has anybody tried or running Fusion 12 Pro on a Mac Pro 5.1 (cMP5.1)?
I installed Big Sur on my cMP5.1 and therefore had to use Fusion 12 Pro, but when I want to start a VM Fusion says the "CPU does not support XSAVE" and prohibits the start of the VM (no matter if it is Windows, Linux or macOS as guest). The CPU is a Xeon X5690 (2x).
Before I was running Catalina with Fusion 11.5.6 and everything worked! Does anybody has experience with it?
Screenshot is below (in German)!
I don't think it is going to work.
See also this thread:
Now.. there's always a small chance that VMware is going to fix this.
As it is they have just fixed an issue for running nested VM's on Big Sur.. so who knows.
FWIW that update -fixing nested on BS- is expected to be released later today (end of the day PST), so I would certainly give it another try on Fusion 12.1
But, don't have your hopes up too high.
if you read the system requirements provided in the link by you, there is written:
My Mac Pro 5.1 is from 2012, and the CPU's are 2x X5690 (6-core), so I read from this that my MacPro5.1 will be supported by Fusion 12. In the German version of the system requirements is the same text.
So there is something wrong with the docs?
I'm not Scott, but my guess is "most likely something wrong with the docs" on this. ( @Mikero can you get this fixed, once you're back from PTO? )
With Big Sur, VMware Fusion is now using apple's Hypervisor Framework and that means details on CPU dependencies have changed.
FWIW, Fusion 12.1 is just out ( https://vmware.com/go/getfusion )
and I'm not seeing anything in the release notes about this, but you might still be lucky.
Worth a shot.
updating to Fusion 12.1 did not change anything, so there will be no way to get Fusion 12 working on cMP5.1 !?
Think I should change to Parallels 16, the test version is at least working ....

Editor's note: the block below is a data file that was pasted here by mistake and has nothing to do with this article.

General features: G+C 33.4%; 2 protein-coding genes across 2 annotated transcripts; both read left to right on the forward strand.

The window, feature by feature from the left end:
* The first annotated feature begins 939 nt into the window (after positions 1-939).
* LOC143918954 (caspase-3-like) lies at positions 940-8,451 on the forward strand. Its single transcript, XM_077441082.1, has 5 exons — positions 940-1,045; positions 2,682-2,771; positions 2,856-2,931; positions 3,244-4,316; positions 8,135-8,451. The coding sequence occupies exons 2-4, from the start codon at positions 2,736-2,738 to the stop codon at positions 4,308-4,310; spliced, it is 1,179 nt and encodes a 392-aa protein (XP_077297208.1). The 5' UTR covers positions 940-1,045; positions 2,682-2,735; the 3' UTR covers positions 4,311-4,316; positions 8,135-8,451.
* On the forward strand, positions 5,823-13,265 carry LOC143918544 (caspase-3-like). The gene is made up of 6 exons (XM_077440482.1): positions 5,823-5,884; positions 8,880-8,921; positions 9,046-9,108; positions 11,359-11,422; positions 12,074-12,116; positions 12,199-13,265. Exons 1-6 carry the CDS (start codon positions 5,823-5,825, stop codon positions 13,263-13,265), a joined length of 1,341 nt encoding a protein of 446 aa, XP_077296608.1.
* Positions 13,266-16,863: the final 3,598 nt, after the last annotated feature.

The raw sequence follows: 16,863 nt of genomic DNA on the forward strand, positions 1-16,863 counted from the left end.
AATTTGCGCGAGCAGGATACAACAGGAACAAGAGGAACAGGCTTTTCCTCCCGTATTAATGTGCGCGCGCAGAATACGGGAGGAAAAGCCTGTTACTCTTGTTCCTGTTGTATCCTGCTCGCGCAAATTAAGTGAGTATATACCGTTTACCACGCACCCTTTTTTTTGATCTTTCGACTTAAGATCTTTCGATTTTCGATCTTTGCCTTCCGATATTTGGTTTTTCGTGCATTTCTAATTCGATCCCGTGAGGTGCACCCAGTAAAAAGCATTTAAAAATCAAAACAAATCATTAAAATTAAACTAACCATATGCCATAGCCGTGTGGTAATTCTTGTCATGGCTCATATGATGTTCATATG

Sadly only VMware can tell you.
The only thing I can say is that if the new version does not work on your MacPro 5.1 then I suspect that support won't be added back.
So -yes- I think that your best bet at the moment is Parallels if you still want to continue using that host for virtual machines (and I don't see why you wouldn't)
The Mac Pro 5.1 is not supported for both macOS Catalina and Big Sur by Apple. For the Mac Pro line, only the trash can (2013) and cheese grater (2019) are supported. In a roundabout way, Fusion 12.x is not supported for it as it supports either Catalina or Big Sur as the macOS host OS.
You could switch to Parallels 16 but there is no telling what other problems you will encounter there.
The XSAVE instruction was introduced with the Sandy Bridge generation of CPUs; the Xeon X5690 (Westmere) is one generation behind. Even for Big Sur OS, it looks like the Mac models with Sandy Bridge CPUs are no longer supported (2012 and earlier models are absent from the list).
Hello @bluefirestorm , @wila , @scott28tt ,
as I mentioned in the discussion
the test version of Parallels 16 does work on my cMP5.1 / Big Sur combination without installing kext's , so for me it seems that there is a way to run VM's on this host with the Apple hypervisor / system extensions ...
Fusion 12.1 still has the same issue with XSAVE, so VMWare won't change that anymore !? ...
Given that the OS itself isn't supported, and requires actions that be technical violations of Apples EULA, I wouldn't count on it. The Mac Pro 5,1 is ten years old at this point. Probably time to upgrade.
> The Mac Pro 5,1 is ten years old at this point. Probably time to upgrade.
Bad Timing! Who wants to invest a ton of money into a new Mac Pro with Intel CPU now that Apple is in the progress of switching to Apple Silicone. At least the wheels might keep their value if Apple sticks to the case design. 😏
My Mac Pro 5,1 with PCIe SSD and Radeon RX 580 gpu runs circles around most iMacs except the lastest iMac Pros and Mac Pros and runs my important apps perfectly with Big Sur with the exception of VMWare Fusion. No need for an urgent upgrade.